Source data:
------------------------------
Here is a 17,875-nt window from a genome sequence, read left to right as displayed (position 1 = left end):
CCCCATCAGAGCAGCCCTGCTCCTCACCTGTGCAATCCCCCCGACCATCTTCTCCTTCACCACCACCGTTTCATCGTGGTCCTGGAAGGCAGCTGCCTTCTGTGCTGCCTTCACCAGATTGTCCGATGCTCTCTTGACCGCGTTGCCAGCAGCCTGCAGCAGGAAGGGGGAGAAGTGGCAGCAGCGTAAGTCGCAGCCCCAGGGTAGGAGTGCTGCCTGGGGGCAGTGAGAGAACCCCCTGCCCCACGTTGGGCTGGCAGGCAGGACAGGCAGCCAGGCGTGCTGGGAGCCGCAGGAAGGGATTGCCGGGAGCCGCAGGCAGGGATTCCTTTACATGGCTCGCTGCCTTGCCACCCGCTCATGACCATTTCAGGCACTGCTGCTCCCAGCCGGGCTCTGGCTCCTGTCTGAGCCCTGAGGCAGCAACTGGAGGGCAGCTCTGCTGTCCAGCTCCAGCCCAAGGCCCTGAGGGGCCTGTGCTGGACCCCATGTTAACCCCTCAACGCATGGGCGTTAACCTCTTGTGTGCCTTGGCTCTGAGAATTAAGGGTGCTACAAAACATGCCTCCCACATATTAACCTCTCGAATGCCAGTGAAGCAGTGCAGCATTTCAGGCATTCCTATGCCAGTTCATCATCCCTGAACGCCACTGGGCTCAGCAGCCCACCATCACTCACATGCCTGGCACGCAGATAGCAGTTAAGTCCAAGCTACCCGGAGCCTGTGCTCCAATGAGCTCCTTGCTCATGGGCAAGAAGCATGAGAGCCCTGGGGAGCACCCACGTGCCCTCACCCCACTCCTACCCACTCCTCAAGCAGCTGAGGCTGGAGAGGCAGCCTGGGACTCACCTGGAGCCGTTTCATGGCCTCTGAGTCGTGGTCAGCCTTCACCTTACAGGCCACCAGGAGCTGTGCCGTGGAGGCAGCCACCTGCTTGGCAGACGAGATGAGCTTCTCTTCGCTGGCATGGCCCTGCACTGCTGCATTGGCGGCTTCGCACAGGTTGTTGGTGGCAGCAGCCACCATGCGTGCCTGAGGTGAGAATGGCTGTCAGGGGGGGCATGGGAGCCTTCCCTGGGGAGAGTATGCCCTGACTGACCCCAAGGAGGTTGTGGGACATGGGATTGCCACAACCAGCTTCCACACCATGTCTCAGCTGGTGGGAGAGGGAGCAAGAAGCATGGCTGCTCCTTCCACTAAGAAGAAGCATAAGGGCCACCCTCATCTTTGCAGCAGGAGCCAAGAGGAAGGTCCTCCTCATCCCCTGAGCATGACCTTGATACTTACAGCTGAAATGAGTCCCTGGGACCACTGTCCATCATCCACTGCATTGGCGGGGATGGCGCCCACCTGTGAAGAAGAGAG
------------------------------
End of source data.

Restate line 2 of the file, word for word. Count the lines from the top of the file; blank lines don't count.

CCCCATCAGAGCAGCCCTGCTCCTCACCTGTGCAATCCCCCCGACCATCTTCTCCTTCACCACCACCGTTTCATCGTGGTCCTGGAAGGCAGCTGCCTTCTGTGCTGCCTTCACCAGATTGTCCGATGCTCTCTTGACCGCGTTGCCAGCAGCCTGCAGCAGGAAGGGGGAGAAGTGGCAGCAGCGTAAGTCGCAGCCCCAGGGTAGGAGTGCTGCCTGGGGGCAGTGAGAGAACCCCCTGCCCCACGTTGGGCTGGCAGGCAGGACAGGCAGCCAGGCGTGCTGGGAGCCGCAGGAAGGGATTGCCGGGAGCCGCAGGCAGGGATTCCTTTACATGGCTCGCTGCCTTGCCACCCGCTCATGACCATTTCAGGCACTGCTGCTCCCAGCCGGGCTCTGGCTCCTGTCTGAGCCCTGAGGCAGCAACTGGAGGGCAGCTCTGCTGTCCAGCTCCAGCCCAAGGCCCTGAGGGGCCTGTGCTGGACCCCATGTTAACCCCTCAACGCATGGGCGTTAACCTCTTGTGTGCCTTGGCTCTGAGAATTAAGGGTGCTACAAAACATGCCTCCCACATATTAACCTCTCGAATGCCAGTGAAGCAGTGCAGCATTTCAGGCATTCCTATGCCAGTTCATCATCCCTGAACGCCACTGGGCTCAGCAGCCCACCATCACTCACATGCCTGGCACGCAGATAGCAGTTAAGTCCAAGCTACCCGGAGCCTGTGCTCCAATGAGCTCCTTGCTCATGGGCAAGAAGCATGAGAGCCCTGGGGAGCACCCACGTGCCCTCACCCCACTCCTACCCACTCCTCAAGCAGCTGAGGCTGGAGAGGCAGCCTGGGACTCACCTGGAGCCGTTTCATGGCCTCTGAGTCGTGGTCAGCCTTCACCTTACAGGCCACCAGGAGCTGTGCCGTGGAGGCAGCCACCTGCTTGGCAGACGAGATGAGCTTCTCTTCGCTGGCATGGCCCTGCACTGCTGCATTGGCGGCTTCGCACAGGTTGTTGGTGGCAGCAGCCACCATGCGTGCCTGAGGTGAGAATGGCTGTCAGGGGGGGCATGGGAGCCTTCCCTGGGGAGAGTATGCCCTGACTGACCCCAAGGAGGTTGTGGGACATGGGATTGCCACAACCAGCTTCCACACCATGTCTCAGCTGGTGGGAGAGGGAGCAAGAAGCATGGCTGCTCCTTCCACTAAGAAGAAGCATAAGGGCCACCCTCATCTTTGCAGCAGGAGCCAAGAGGAAGGTCCTCCTCATCCCCTGAGCATGACCTTGATACTTACAGCTGAAATGAGTCCCTGGGACCACTGTCCATCATCCACTGCATTGGCGGGGATGGCGCCCACCTGTGAAGAAGAGAG